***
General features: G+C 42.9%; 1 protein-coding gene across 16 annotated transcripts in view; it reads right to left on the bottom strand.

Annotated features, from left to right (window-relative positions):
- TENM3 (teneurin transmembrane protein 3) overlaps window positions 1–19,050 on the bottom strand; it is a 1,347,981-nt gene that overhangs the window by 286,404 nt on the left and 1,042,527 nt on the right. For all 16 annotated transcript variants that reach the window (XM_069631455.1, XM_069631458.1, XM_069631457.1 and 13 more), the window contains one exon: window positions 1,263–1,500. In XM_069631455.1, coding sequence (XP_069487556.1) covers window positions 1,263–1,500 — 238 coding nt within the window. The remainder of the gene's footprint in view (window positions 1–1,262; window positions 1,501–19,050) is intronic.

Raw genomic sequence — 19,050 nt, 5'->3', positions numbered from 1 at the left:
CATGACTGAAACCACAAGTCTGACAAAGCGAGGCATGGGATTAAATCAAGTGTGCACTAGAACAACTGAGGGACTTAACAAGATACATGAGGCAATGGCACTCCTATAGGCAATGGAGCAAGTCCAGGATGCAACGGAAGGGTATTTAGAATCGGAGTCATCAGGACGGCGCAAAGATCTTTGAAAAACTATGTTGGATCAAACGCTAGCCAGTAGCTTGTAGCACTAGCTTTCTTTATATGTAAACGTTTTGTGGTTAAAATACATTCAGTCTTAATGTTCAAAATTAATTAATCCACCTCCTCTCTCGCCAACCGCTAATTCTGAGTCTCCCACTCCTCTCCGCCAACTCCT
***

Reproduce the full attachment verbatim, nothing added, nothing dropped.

General features: G+C 42.9%; 1 protein-coding gene across 16 annotated transcripts in view; it reads right to left on the bottom strand.

Annotated features, from left to right (window-relative positions):
- TENM3 (teneurin transmembrane protein 3) overlaps window positions 1–19,050 on the bottom strand; it is a 1,347,981-nt gene that overhangs the window by 286,404 nt on the left and 1,042,527 nt on the right. For all 16 annotated transcript variants that reach the window (XM_069631455.1, XM_069631458.1, XM_069631457.1 and 13 more), the window contains one exon: window positions 1,263–1,500. In XM_069631455.1, coding sequence (XP_069487556.1) covers window positions 1,263–1,500 — 238 coding nt within the window. The remainder of the gene's footprint in view (window positions 1–1,262; window positions 1,501–19,050) is intronic.

Raw genomic sequence — 19,050 nt, 5'->3', positions numbered from 1 at the left:
CATGACTGAAACCACAAGTCTGACAAAGCGAGGCATGGGATTAAATCAAGTGTGCACTAGAACAACTGAGGGACTTAACAAGATACATGAGGCAATGGCACTCCTATAGGCAATGGAGCAAGTCCAGGATGCAACGGAAGGGTATTTAGAATCGGAGTCATCAGGACGGCGCAAAGATCTTTGAAAAACTATGTTGGATCAAACGCTAGCCAGTAGCTTGTAGCACTAGCTTTCTTTATATGTAAACGTTTTGTGGTTAAAATACATTCAGTCTTAATGTTCAAAATTAATTAATCCACCTCCTCTCTCGCCAACCGCTAATTCTGAGTCTCCCACTCCTCTCCGCCAACTCCT